It is Poland, the winter of 1941-42. Some four dozen Jews from a labor camp are herded one day to an isolated ravine about 20 miles east-southeast of Lublin, where they are shot to death by SS guards stationed at a nearby training base. After the executions, a high-ranking guard appears at the mass grave. Walking on a wooden plank that spans the bulldozed gully, he notices one man 15 feet beneath him moving, still barely alive, point-ing to his head. The guard aims his rifle at the man and shoots. The man stops moving.
The United States says the guard who pulled the trigger was Jack Reimer, now retired from the food business and living in upstate New York, and wants to deport him.
A denaturalization trial that would remove his citizenship — the first step in the legal process to remove Reimer from the U.S. — is to begin next week in Manhattan. The proceedings before Judge Lawrence McKenna of the Southern District of New York Federal Court will be the first of its kind held there. Considering the advanced age of Holocaust-era survivors and their accused persecutors, it is likely to be among the last.
“The trial has symbolic significance,” says Michael Miller, executive vice president of the Jewish Community Relations Council of New York. “There is overwhelming significance to the Jewish community and to all New Yorkers and to all Americans — that what happened 50 years ago is still relevant today.
“The fact that a government agency is tracking down, prosecuting, denaturalizing and deporting Nazi war criminals more than five decades after the end of the war is very significant,” he adds. “It is important that all Americans become exposed to the atrocities committed during World War II and to accountability to which those who committed those barbarous acts are being held.”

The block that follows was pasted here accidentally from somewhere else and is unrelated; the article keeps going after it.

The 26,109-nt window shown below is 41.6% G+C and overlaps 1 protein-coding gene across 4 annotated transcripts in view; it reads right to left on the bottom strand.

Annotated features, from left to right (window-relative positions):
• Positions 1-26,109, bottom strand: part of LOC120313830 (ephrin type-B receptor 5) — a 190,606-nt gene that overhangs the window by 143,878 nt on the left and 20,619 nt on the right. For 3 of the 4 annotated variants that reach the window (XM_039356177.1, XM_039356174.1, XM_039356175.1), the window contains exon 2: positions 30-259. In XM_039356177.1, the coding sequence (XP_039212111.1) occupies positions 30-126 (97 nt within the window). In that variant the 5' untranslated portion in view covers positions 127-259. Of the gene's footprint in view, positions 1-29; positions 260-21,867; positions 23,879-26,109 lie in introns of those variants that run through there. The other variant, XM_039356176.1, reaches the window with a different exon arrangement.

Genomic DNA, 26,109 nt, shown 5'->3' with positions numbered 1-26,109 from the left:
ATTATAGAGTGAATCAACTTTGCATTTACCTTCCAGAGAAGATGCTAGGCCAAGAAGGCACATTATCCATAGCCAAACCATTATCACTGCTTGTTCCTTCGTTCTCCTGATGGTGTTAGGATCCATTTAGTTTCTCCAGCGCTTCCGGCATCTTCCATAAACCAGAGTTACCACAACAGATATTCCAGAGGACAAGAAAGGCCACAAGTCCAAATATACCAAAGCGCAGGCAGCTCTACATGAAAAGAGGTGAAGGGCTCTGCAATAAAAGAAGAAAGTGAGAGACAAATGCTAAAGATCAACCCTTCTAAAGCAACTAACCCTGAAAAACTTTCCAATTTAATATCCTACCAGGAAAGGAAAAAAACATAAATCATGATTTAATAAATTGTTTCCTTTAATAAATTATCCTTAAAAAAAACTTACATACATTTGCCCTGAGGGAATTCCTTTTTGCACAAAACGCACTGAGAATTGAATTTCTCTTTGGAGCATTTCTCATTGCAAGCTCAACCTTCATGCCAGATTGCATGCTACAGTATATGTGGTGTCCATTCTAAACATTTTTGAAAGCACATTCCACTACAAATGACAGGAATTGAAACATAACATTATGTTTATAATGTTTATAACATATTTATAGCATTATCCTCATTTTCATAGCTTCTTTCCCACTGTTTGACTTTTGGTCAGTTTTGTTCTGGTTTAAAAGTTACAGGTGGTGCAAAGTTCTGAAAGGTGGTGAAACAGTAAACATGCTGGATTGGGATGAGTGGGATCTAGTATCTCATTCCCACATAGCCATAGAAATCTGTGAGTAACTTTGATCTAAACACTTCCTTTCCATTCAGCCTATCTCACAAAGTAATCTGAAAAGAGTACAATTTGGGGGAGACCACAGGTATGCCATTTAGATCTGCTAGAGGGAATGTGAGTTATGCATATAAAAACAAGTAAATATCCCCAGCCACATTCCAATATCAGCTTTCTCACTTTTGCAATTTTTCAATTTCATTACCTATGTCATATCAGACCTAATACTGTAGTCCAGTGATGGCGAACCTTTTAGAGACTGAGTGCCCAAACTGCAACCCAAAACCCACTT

According to the Office of Special Investigations, the Justice Department’s 19-year-old Nazi-hunting unit, Reimer confessed his complicity to its interrogators 18 years ago. Reimer denies that now. In a legal brief, he claims he was “bullied, coerced, deliberately misled and deceived with questions with false assumptions” by OSI.
One fact is undisputed: Reimer, now 79, was a “Trawniki man,” a guard who served at the SS training base named for a nearby town. The most famous Trawniki “graduate” is Ivan Demjanjuk, the infamous Treblinka guard who settled in Cleveland after the war, was deported to Israel for war crimes, put on trial, convicted, and eventually freed in 1993 by the Israeli Supreme Court. The court expressed reasonable doubt that Demjanjuk’s identity had been established as “Ivan the Terrible.”
A complaint filed in 1992 by OSI and the U.S. Attorney for the Southern District claims that Reimer trained new recruits at Trawniki, and took part in the evacuation and liquidation of the Nazi-established ghettos in Warsaw, Lublin and Czestochowa. Also that Reimer, during his audio-taped interrogation in 1992, “admitted” his role in the killing of unarmed Jewish prisoners at the ravine.
Reimer, in applying for admission to the U.S. in 1952 and denaturalization in 1959, “misrepresented his wartime activities and concealed his service” at Trawniki,” OSI alleges.
The agency is authorized to take action against individuals who “participated in the persecution of any person because of race, religion, national origin or political opinion” during the war and concealed those acts when applying for U.S. citizenship.
If the government wins its civil case, Reimer will face separate deportation proceedings by the Immigration and Naturalization Service. That would lead to deportation to a country of his choice that is willing to accept him. The appeals process in these cases can take as long as a decade.
‘School ForMass Murder’
Jack Reimer, like most Trawniki men, was a captured Soviet soldier. According to a Trawniki personnel sheet, he was 5-feet-10, with an oval face, black hair, gray eyes and a scar on his right thigh.